The Algona Upper Des Moines from Algona, Iowa on October 18, 1934 · Page 1
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The Algona Upper Des Moines from Algona, Iowa · Page 1

Algona, Iowa
Issue Date:
Thursday, October 18, 1934
Page 1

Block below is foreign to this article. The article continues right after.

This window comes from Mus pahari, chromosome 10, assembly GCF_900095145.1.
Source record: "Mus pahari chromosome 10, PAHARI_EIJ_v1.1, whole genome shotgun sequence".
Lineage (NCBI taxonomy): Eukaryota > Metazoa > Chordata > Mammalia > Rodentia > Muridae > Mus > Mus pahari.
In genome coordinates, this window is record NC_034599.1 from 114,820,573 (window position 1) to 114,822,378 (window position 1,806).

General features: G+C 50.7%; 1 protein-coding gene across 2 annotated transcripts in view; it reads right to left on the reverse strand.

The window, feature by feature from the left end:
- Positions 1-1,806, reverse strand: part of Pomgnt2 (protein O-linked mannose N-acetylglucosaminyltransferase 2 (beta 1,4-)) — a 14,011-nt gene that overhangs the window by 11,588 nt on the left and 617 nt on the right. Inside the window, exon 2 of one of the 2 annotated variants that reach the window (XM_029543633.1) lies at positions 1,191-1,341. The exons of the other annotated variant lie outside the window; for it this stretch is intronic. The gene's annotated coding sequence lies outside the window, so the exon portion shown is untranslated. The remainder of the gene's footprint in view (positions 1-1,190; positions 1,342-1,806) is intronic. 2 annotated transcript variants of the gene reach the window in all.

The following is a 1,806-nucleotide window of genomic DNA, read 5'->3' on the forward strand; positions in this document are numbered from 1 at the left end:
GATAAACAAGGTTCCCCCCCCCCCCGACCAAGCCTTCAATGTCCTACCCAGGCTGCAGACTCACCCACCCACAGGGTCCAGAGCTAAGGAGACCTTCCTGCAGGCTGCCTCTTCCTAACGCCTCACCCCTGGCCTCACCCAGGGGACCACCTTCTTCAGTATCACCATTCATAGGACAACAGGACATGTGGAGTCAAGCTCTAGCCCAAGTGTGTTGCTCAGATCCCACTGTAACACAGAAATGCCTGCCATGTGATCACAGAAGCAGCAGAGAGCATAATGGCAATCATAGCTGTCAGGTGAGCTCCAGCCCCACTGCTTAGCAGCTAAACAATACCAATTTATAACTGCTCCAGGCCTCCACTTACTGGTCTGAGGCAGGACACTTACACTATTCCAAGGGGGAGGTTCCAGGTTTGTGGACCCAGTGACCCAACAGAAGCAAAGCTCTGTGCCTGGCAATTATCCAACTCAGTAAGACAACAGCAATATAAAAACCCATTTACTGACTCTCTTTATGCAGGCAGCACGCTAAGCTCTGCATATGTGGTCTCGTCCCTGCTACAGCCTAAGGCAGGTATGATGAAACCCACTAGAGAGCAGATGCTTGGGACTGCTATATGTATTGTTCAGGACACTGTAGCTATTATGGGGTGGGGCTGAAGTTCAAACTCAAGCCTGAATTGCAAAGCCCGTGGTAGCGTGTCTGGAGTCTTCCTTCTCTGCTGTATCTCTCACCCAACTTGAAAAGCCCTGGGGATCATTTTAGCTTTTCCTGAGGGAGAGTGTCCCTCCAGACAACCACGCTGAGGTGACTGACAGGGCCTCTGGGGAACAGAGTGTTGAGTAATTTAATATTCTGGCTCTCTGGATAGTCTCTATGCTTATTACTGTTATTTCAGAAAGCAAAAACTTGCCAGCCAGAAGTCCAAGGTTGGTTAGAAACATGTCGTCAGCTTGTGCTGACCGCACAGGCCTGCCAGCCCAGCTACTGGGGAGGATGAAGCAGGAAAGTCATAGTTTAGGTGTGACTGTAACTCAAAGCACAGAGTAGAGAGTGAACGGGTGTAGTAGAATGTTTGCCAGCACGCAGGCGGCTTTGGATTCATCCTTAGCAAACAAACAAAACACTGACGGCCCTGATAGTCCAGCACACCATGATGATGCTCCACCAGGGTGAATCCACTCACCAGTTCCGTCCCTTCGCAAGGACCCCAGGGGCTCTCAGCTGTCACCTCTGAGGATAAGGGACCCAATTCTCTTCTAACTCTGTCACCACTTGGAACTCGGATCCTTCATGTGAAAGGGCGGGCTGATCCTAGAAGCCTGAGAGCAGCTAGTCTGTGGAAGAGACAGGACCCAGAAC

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Awarded Highest Honors as "Iowa's Best Weekly Newspaper By State University of Iowa, 1933 HISTORICAL DEPT, CITT AND . PAMtft CIRCULATION Thl* Week 2875 Established 1865 ALGONA, IOWA, THURSDAY, OCTOBER 18, 1934 Pages- VOL. 32.—NO. 42 BAD CHECK GANG FOILED; TRIO JAIL X r. 1 ••» w w • r - r Man Used Young Girls in Check Racket; Sought in Many Sections AUTO ACCIDENT PUTS TRIO INTO LOG AL HOSPITAL Car Hits Trailer on Highway 18, North of Hobarton Saturday BOTH MACHINES IN •BATTERED CONDITION Three people were taken to the Kos- sruth hospital, Saturday night, as the result of an automobile accident that occurred on highway 18, at the Ho- borton corner, west of Algona. The A. Butterflelds were on their way home, and had stopped to make an adjustment on a trailer their machine was towing. A car belonging to A. W. Davis of LineviUe, coming from the west, ran into the Butterfleld machine, Injuring Mr. Davis, who received a broken leg, Mrs. Davis who is suffering from shock, and a Mrs. Norman who was bruised. Norman Davis received a cut on the head, and another occupant of the machine, a Mr. Older, also received a scalp wound. Albert Butterfleld was thrown some distance but escaped with minor bruises. Mrs. Butterfleld and a son were out of the car at the time and were not injured. Both machines were badly wrecked. Authorities at the hospital stated that. Mr. Crider was released front the place this week, but Mr. and Mrs. Davis were there yesterday. Mrs. Davis was found to have received two broken ribs. Auxiliary Show By Local Talent Pleases Audiences Photo by Wffi F. Brown, Peterson Sindlb The group of attractive young ladles pictured above, was one! of the several charming chorus numbers to appear In "Schools Days", stage production sponsored by the Algona American Legion Auxiliary, Monday and Tuesday of this- week. The girls are, from left to right, Wilma Kapp, Artene Kapp, Norine Grelner, Mary Louise Gllmore, Virginia Morck and Theodora Larson. Staking Out New Right-of-Way on 169PaVn%Route Irvtogton: First information that work may soon be started on the pavement on highway 169, to run from Algona four miles south, was received this week, when the Irvlngton Light A; Power Co. received notice to move their poles to a new right of way, which Is now being staked. The state highway commission has purchased additional right of way along 169, but no rpecifled time has been given as to when the work will be started. A large cement culvert will be placed near the intersection of 169 and 132 on the highway to carry off the sur- phis water through the ravine on the George Hackman farm, and eventually Into the river. Work on the culvert was started Monday morning. 70 New Band Suits Here; Will Appear at Friday Game The Algona high school band, ivewly attired In 70 red, double breasted coats, and red and black band haU, will make its initial appearance in its new uniforms at the Oilmore City-Algona high football game, Friday evening, on the local athletic field, D. Wane Collins, director, stated yesterday. Complete athletic news of the week, Including games of the high •chool at Spencer, the academy here, and the Boone-AlRona Independent game, will be found on the •port* page, elsewhere in the paper. The band uniforms were voted by the school board at a recent meeting. The «Mt of the uniforms will be about $400, It was stated. Th-e band has become one of the best attractions in the city, and the board lelt that the band members deserved this encouragement. Bob McCullough, drum major, has a special uniform for his duties. New formations will be performed. Grandgenett Fined $500; Seek Injunction Injunction proceedings to prevent Frank Grandgenett from operating a liquor nuisance in the future wtre started this week by County Attorney Maurice McMahon. Granduenett was fined $500 and costs in district court here following his Indictment by ine grand Jury on a charge of Illegal pos- sesBion of Intoxicating liquor for sale He paid the fine, and also costs In the case. BOY, 2, SNATCHED FROM DEATH BY MOTHER'S SEARCH Son of Mr. and Mrs. Walter Goche Tumbled Into 2 Foot Tank Water - t A iair»culoiui tho lot of nttla George Oocbe. two year old son of Mr. and Mrs. Walter Ooche, who live on a farm southeast of Swea City, last Thursday afternoon about four o'clock. The little fellow was playing about the yard, and in some manner managed to climb the side of the supply tank near the windmill on the Ooche place. He evidently reached in, and lost his balance. He tumbled to the bottom of the tank, head-first, where he was doubled up in about two feet of water. His mother missed him and started a search. She found the little boy in the tank, and pulled him from the tank, Walter was in the corn field at the time. Dr. Mlnkel of Swea City was immediately called, and In his haste to get to the Ooche home burned out a bearing on his car. The yarents in the meantime called Dr. Lundquist, and both physicians arrived at about the same time, giving immediate aid to little George. The child had turned blue, but the desperate efforts of the two doctors, aided by the brought him back to life. parents, Football Fans Hit Ditch in Car Tip Irvington: A carload of young people returning from Algona and thn Spencer football game failed to make the bend in the road west of the Irvington bridge and the car went Into the ditch on Its side and then turned over once. Incidentally no one was hurt. KOSSUTH HUSKING CONTEST PERILED; NOW SEEK FIELD Will Be Held Friday, Oct. 26, If At All, Says Bonnstetter State Store Liquor Price Cut Announced Des Molnes. October 18—(Special): Substantial reductions In the retail price of liquors, ranging from 1.3 to 31.6 per cent, an average of 10 per cent on approximately onehalf of the brands carried effective Monday. October 22nd, were announced today by liie Iowa Liquor Control Commission. The reductions will apply to one hundred fifty-eight of the three hundred seventy-five brands carried on the lists in the Iowa State stores. 'School Days", an annual Auxiliary stage show, was presented In a pleas Ing fashion,to two fair-sized audiences in tiie high school auditorium, Monday and Tuesday evenings of this Week. The cast of characters, supplemented by three individual chorus numbers, and a group of solo presentations, pleased the audiences, who were generous with their applause. Chet WtUams, appearing as Miss Tttonka, WM awarded the female beauty contort prlie. Chefs pulchritude overshadowed the angular Ibm of some of the other contestant* and Earl Carroll, Art Lnkens- meyer in every day We, presented him with the loving cop. Chet be- *ow»A» ~ The production, ataged by Bath Hall of the Hall Production Co.. took about two hours to presents and during the course of that time the cast presented a comic parody on a rural school visitor's day. Bill Steele, as Miss Fitt, •the red-haired teacher, acted his part with great amusement to the audience. Individual dance numbers were presented by Theodora Larson and Helen Becker. A musical program was presented before the opening of the show on both evenings by a volunteer orchestra, gathered together by Olen Raney and Henry Becker. CeWna McCorkle acted as accompanyist for the musical numbers of the £how. Turner Rally Here; Attack Sales Tax As a Poverty Tax Dan Turner, republican candidate for governor, and Fred Oilchrist. incumbent congressman from this district, were the two guest speakers at a republican rally, held Friday evening in the Algona hotel and attended by sev- tral hundred men and women from all Sfctions of the county. A dinner preceded the program. H. B. White, Algona, representing the young Republican club, introduced the speakers. Turner declared that the nght at the present tune was to keep the "yoe- man farmer on his land." He discussed relief expense and took exception to the state sales tax, citing a statement said to have come from President Roosevelt, "A sales tax is a tax on poverty." Congressman Gilchrlst said "If a man wants to earn his daily bread he should be given the opportunity to do so." He took exception to the NRA. CCC and PWA and concluded his talk by asking question, "Is American manhood to oe preserved?" URGES ENTRIES TO REGISTER ANYWAY Whether or not Kossuth county will again hold a corn husking contest selected entries for the district, state and national meet was undetermined here yesterday, as frantic efforts were being made to locate a field for the contest. G. A. Bonnstetter, county agent, was out of town yesterday morning but before leaving stated that If a field could be found by today the contest would be held on Friday, Oct. 26. Mike Loss, at whose place the contest was held last year, stated that he would be willing to have the contest there again this year if satisfactory arrangements could be made. Last year several provoking incidents occurred which Mr. Loss would like to have corrected this year, if he furnished his property for the contest. Farmers in the north end are especially Interested in the husking contest. The winners of the county and district titles last year, the Heldecker brothers from Lakota. were both reported to be ready to enter again this year U contest is held. The state husking contest is to be held at Waterloo, on Nov. I, and the national contest is to be held at Fairmont, Minn., later in November, and if a Kossuth contestant could get into the national contest he would be cer tain to have » big following at Falr- G. O. P. Machine Goes to Pieces Tha republican martilne In «uU* county went to piece* nlgnt. yep, the nwtor in G. D. _ i ^Iff Muw, ». ma*tln« at Titooka- The republican*, tpwever, not a J>« a, trifle like » •>"*<* help and witn down the «»iap«U|pi , Mr. Saumway -tated about U $596,624 in Checks To date, $596,624.90 in corn-hog benefit checks have been received in Ko&suth county. Pour thousand, six hundred and twenty-four checks have been received thus far. $618 for Belief A check for $618 for the month of October for relief purposes was Kossuth's allottment of the Iowa emergency relief funds. The check was received at Auditor E. J. Butler's oflice. Married by Justice Charles HeldeKcheldt and June Pomeroy of BUrt were married by Justice H. B. White, in his office on Tuesday. Tells of Series Games T. H. Chrischilles entertained the Kiwanians last Thursday at th-:ir regular meeting with an account aud an- tcdo'es of his trip to St. Louis, where he attended two of the world series for Kossuth, this paper will carry tb* full details in next week's Issue. In the meantime, anyone wishing to enter is advised to communicate with the county agent, who will then be able to tell whether or not such a contest will be held. Lakota Men Face LOCAL SALESMAN, A. T. TWEET, 46, DIED SATURDAY Th? death of A. T. Tweet occurred early Saturday morning at his home in the Young apartments on South Jones street. He Is survived by his wife and daughter. Marilyn. Death was the result of a complication of ailments. The deceased was born June 7. 1888 and died Saturday, October 13, 1934, at the age of 46 years. Mr. Tweet was a salesman for the Harper, MclntiK Company of CeJar Rapids and with his family had made his home in Algona for about twelve years. A short prayer service, conducted by Rev. M. A. SJostrand, was held Sunday afternoon at the Merrltt Punera" Home. Interment took place In the family lot at Waukon, Iowa. Mrs Tweet, was accompanied to Waukon by Leonard Nelson and David Beck who succeeds Mr. Tweet as the Harper Mclntlre representative in this locality. Mr. Tweet was a man of ch/erfu disposition, well liked by all who knew htm. He had undergone numerous operations on one of his knees wh was Injured when he 1 was a boy, aw had had to get about, on crutches un with a cane for several months at a time. Despite his affliction he always maintained a gay whistle which came to be a characteristic by which his associates knew him. 2 Liquor Charges Ray Meyer, Lakota, charged bootlegging, was sentneced to with three months In jail by Judge Davidson, on Monday. He wfcs arraigned before Justice P. A. Danson, previous to the district court action. Ed Meyers also of Lakota was charged with illegal possession of liquor, and was released on a bond of $1,000 which was furnished. State and federal arrests. nun made the Lee Nugent Honor Guest at Reunion Dr. Lee Nugent of Algona, class of 1918 from the University of Iowa, has been designated as or.e of the honor guests at the homecoming celebration to be celebrated at Iowa City, Oct. 27, when Minnesota plays Iowa in football. Dr. Nugent is a letterman in the class of 1916. and it is i.r.e official reunion for the classes of 1894 and 1916. Change Water Rates Fenton: A slight change was made in the water rates at the last council meeting. The minimum rate was &t at *3.00 for six months. The first 5,000 gallons used each six months u! ; ixtv cents per 1,000 gallons. The next 10,000 gallons used each a* mouths at forty cents per 1,000 gallons uud Ui.> balar.ce at 30 ceoU per 1,000 gullous. Lone Rock Woman's Funeral on Tuesday The community was shocked and saddened at the death of Mrs. Andrew Thomson of near Lone Rock, who passed away at the Kossuth ho£pita Sunday morning. Mrs. Thomson underwent an appendectomy early las week and the latter part, of the week gave birth to a premature child whi dkd a few hours after Its mother. Fun eral services for mother and babe were held Tuesday afternoon from th> Presbyterian church at Lone Rock. Oi Wedntsciay afternoon, services wer again held at Ames and burial mad there. Stuie Ann Thomson was born ti Mr. and Mrs. August Stall in Boone Iowa, on September 16, 1895. and was 39 years, I month and 5 days old ut the time of her death. She was marred to Andrew Thomson and made her home one mile west of Lone Rock Two daughters and an infant sou survive. Tax Refund Oct. 27 Tax refund checks for th* second half of the 1933 tuxes will be ready for distribution starting Saturday, Oct. 27 County Treascrer M. J. Duffy stated yesterday. All those who are able, are asfcd to call at the oJlice starting on that date for their checks. Thoae who cannot, call, are requested to notify tlie County Namesake's Statue Placed on New York Drive Female Accomplice Tells Inside Story of Crimes A band of bad check artists, operating chiefly through the employment of oung girls between 20 and 25 years of age. Is believed to have been unoov- red here, as the result of information obtained with the arrest, ol two girls and a man in the past few days. C. R. Williams, who gave his age as 54, and who is wanted on a felony Jiwge at Brownfleld, Texas, according to SlKrifT Carl Dahlhauser, is said to o the leader of the bartd. Two girls and, Williams are being Held. Williams ind one girl, Peggy Trowbrldge, or Ellen Trowbridge, are being held in the xmnty Jail, here and the other girl, Vera Owens, alias Mable Stewart, or any ne of a half dozen other nom«s, is being held in Mason City. The round up of the trio came irough an accident. Eugene Wray, Conoco station manger here, had received a circular let- er from his company a few weeks go, warning him. to be on the look- ut for a pretty girl of about 23 or 4, who was driving a Plymouth car with Iowa license plates, and who waa Kossuth county citizens, whether familiar or not with the history behind the naming of their county, may be Interested in the reproduction in the adjacent picture of Louis Kossuth, the man for whom Kosni£h county was named. The statue In the picture Is located at 113th street, Riverside Drive, New York City. The inscription reads: "KOS- SOTH—Erected by a liberty loving race of Americans of Magyar origin to Louis Kossuth, the champion of Liberty." From the flies of the Upper Dea Moines-Republican, Sept. 28 issue, 1904, we cull ttie following facto f ^^wBTfemS^«»y in '«fix •on of a long line of Illustrious Hungarian patriots. Hungary, » subject of Austria, finally rebelled against the Hapsberg tyranny, and Louis Kossuth became the Hungarian leader. Until the advent o' Russia into the civil strife on Austria's side, the Hungarian cause met with success; after thrt it failed, and Louis Kossuth b t- came a fugitive. His Iravi Is brought Hiim to the United States, always a haven of refuge to those seeking liberty, and President Fil- .mor-? cordially received him in the White House. It was fitting that while pioneers were surveying and settling north Iowa, this county should take its name from a great patriot and a. man who stood for liberty and equality. Capture of New Recruit Causes Arrest of Pals Girls, down and out, led to believe hat they can make some easy money, work on a commission basis passing jad checks, Peggy Trowbrldge stated Tuesday in an Interview with a rep- esentative of The Algona Upper Des \tolnes. The girl said she was trying to maka living In Minneapolis, and met Wlll- ams, who offered her a Job passing ,he checks. This happened on Oct. 8. She left Minneapolis and worked with him for several days. Friday, Oct. 12, the day of her arrest, was the first day she operated alone, she stated. She was supplied with a cor and working capital, and turned loose with her checkbook. Being young and attractive, suspicions were not strong and when attendants were asked to cash the checks, they usually did. The filling stations were the chief victims. Sometimes the girls took in as much as $200 a day, Peggy stated, or at least that is what Williams told her. She said her home was In Kansas am she gave her age as 23. She said that last Friday, William and she parted company in Minne sola, and she was directed to go "on her own" for a day, and then mee him to Mason City...*tt£toother '^•ClM 1 "' *'' - „•;,' ' -.:..., .,,'^-'.4-W.\i*J*? ».-.' osslng bad checks. Asks to Cash Check Friday evening Wray wont out to crvlce a car. In it waa a young girl, he asked him if he would do her a 'avor. He said he would if he could, nd she popped the question of caih- ng a check. Wray recalkd the letter, and said le'd be right back. He told hia wife, who was in the station, to engage tier In conversation, while he attempl- d to flnd the letter and check the ioense plates, but by the lime he ound the Information, the girl had driven away, telling Mrs. Wray that he would get the check cashed in he next town, where she had friend*. Wray Follows Girl Wray called Sheriff Dahlhauser, and told him his hunch. He then jumped into hia car and started to follow the girl. He found her ctkr at the Junction where the Titus and Cook gas stations are located. In the mean- tune the sheriff had ttarted out, and a second call from Wray directed him to the Titus station. Kruse-Blossom Ins. Firms Consolidate H. N. Kruse and R. S. Blossom have combined their Insurance businesses, and the new nrm will be known as the usv-Blossom agency. The consolidation was made the first of the week. Tlie firm will continue to occupy the rooms over the Iowa State Bank where Mr. Kruse has had his office. In tlw past Mr. Blossom lias handled life insurance while Mr. Kruse has sold the various other kinds of policies. The alliance will enable the firm to handle- any kind of Insurance. PARTIES LAYING CTY. SCHEDULES Democratic, Republican Rallies Planned for County in Coming Week Burt Beats Swea to Take 4-Team Title Burt high won the second annual Burt business men's Invitational bafa-;- bali tournament last Saturday, defeating Swea City In the final game. 6 to 4. Swea City defeated Lone Rock 3 to 0. and Burt won over Grant Consolidated in the morning round, 5 to 0. Carr, Swea City hurler, allowed Lone Rock but one hit In their game, and R. Weiske gave up but one hit for Burt against Grant Consolidated. Lone Rock's battery was Earing and Long, and Ktlly and Boever were the Grant batteries. Smashes Thumb Alvin Briggs, iocal barber, had the iniiKrlun-. to smash his thumb, recently, when it was jammed in a washing machine. Have You Any of These $20 Hogs? Feeder pigs purchased during tiu< time on which all restrictions weri' raised on the purcba&e of same, 1. e- from Aug-Ubt 1 until November 30. must be reported to the Allottnieut Committee ut once. If purchasers to do this and the&e pi«s are found «u the Afm December 1, 1934, or if the purchase of these Pitts is discovered when the committee checks compliance, which it undoubtedly will do, the contract IKner wi'l probably be ass"es*>etl ac- curduitr to the administrative ruling which sets a $20.00 penally on each pi if ill excefcs of has production allowed for li>34. This upplit^ oiJy to piss uure- poKcd to date. Foiuv* c-ui bu obtained at the Coi-ii-Hos utlice which reportui£ these 1>'S*- With the approaching election of November 6, rapidly nearing, both the county political chairmen announced the opening of active county campaigns this week. At county republican headquarters. G. D. Shumway, chairman, announced ,hat a county rally will be held In the ilgh school audltourim, Oct. 24, with former chief Justice Fred F. Faville as ,he principal speaker of the evening. Several other speakers will also be pre- ent. A rally was held Tu-fday at Lu- Vcrne, at which C. R. Schoby, candidate for representative, and Fred Gll- .hrtit, incumbent congressman seeking reekction, were on the program. At, 'Swea City on Oct. 30, Ole Nagle- ttad, attorney general candidate, and Fred Qilchrist, will also appear. The democratic county campaign, headed by L. K. Linnan, will include four meetings in the next four days. Lakota will be the scene of a meeting on Friday of this week, Burt on Oct. 23, LuVerne on Oct. 24, and Swea City on Oct. 25. Leo Wegman, state treasurer and A. H. Bonstelter. incumbent representative, will be the chief speakers ut LuVerne, and Senator Paul Anderson of Gbwrii- at Swea CUy. Both Mr. Linnan and J. L. Bonar, local attorney, will also be at Uie meetings and on the program. Mrs. John Carlson Suffers From Stroke Mrs. John Carlson, mother of Adah and Ellen Carlson, suffeerd a stroke Friday afurnoon while walking around outside in her yard on North Woo--.ter street. Neighbors who saw her fall, carried her in the house and she has been confined to h.r bed since. The tinire right side of her body and her speech is parulyiied but she is conscious. Her daughter, Ellen, R. N., is taking caie of her. Great concern Ls felt for Mrs. Carlson by her many friends because of her advanced age. She will be seventy-tight years old lliis winter. WILLIAMS HAS LONG CRIMINAL RECORD J3, B. WOUND* who to Mtaf IMIA fett* tn oonMotten wttfa tberto* *>' bad otaek MiM* WM to to ftmt|fl- ed bef are * load Jurtlce yertentojr ml- tornoon on » tuffUro warrant drawn op by County Attorney M. C. McMahon. Sheriff Dahlhaawr received the criminal record of William*, who has eight aliases, from the state bureau of criminal Identification, yesterday. Ilia record Include* arrento at I4n- coln, Neb., Oklahoma City, Albuquerque, New Mexico, Laredo, Texas, Minneapolis, St. Joseph, Mo., and other cities on charges ranging from passing; bad checks to aasaoit, tonr- ery, counterfeiting, swindling and committing a felony. Sheriffs from Waterloo, Nevada, Prlmchar and other points have called here to ask that WlEiam* be held for them on bad check charges. In Illegal Drug Sale Brings Jail Sentence N. M. Anderson of Bull. Who wui charged some time ago witii veudnu; druys without u state license and had his cu-v_ continued, was sentenced !o 15 day;, in the county jail by Justice H B. White. Tucauay. when it was l.und thai he had not procured the liteii^L- in Li.e ijieajilune. A second Cd*>t' on u similar chai'H-. agaiiut A. J. Net-land, also ol Burt. di.-aii.-scd when it was founil thai Neelund had obtained hfci aUU'j license. Tile CO.-.U ot the caoe v, re paid b., Nov:Uiid. But the girl came out an.l jumped nto her car, driving away She tried o cash a check at Cook's, but not at Titus'. The Kossuth sh-erln* startea east after her. and found her In a filling sta- ion at Garner, where he arrested her. After some questioning, and after gong through lv:r handbag, he fount! hat the girl and her accomplices were o meet at Mason City, and Saturday uorning a. trap was set at Mason City Second Girl Trapped the meantime, the tecond girl, Stewart, or whatever her alias luppcned to be, walked into her undo- HK at Garner, when she attempted to ash a check, unaware of what had) Happened to the other girl in the trio. She got away before the Hancock sher- ic could nab her, but he set out after her, and caught her near Bock- ford. Sturiff Dahlhauser and other officers found Williams waiting in his car west of Charles City. Instead of the girls, Willams met the officers. Had Variety of License Plates In his car were a variety of license plates. Passing of bad checks by attractive girls had led state officials in the middle west to suspicion that an organized gang was doing the work, and the Kossuth sheriffs office had. received information several weeks ago regarding their operation. The arrest of the trio is .xpected to clear up the situation. No charges against t"e girl held here had been nled, U was stated by officials, and Williams will be turned over to the Texas sheriff, Dahlhauser intimated. What di:position is made of the girl in jail at Mason City rests in the hands of Oerro Gardo or Hancock officials. Anderson Brothers Dissolve Partnership The firm of Anderson Bros., which has been in Algona for twenty yeara, was dissolved October 15. when Anton Anderson, senior number of the firm. Hcbnan a&d Ev- Anderson and his two sons, erttt, purchased th< interests. Ills firm will continue a«j the Anderson Ritewuv Urocery. la point 01 >•. urs in ta&iuc&s. Anton Ander.-on is one of the ve'-. vans in Al- t'ona. He and L-.-Hoy B.irnn. who has •lisco ivriio.ed from AliiC'-'. purchaied thi-h- lii-ill i. i.-ut u'.;! : ..:' '-am Frank VVink.l. Mr. Bai-;..n .-» i-i ;.,,:. to Ch-:s- t.r ru-lr.-.. \vlio v.uo in partnership I'.ic ;:b ul three years, until he disposal ni hi.s interest to Oacav ANdersow wiu hud been employed ill tho busi- ntij for eight or nine yeoi'f.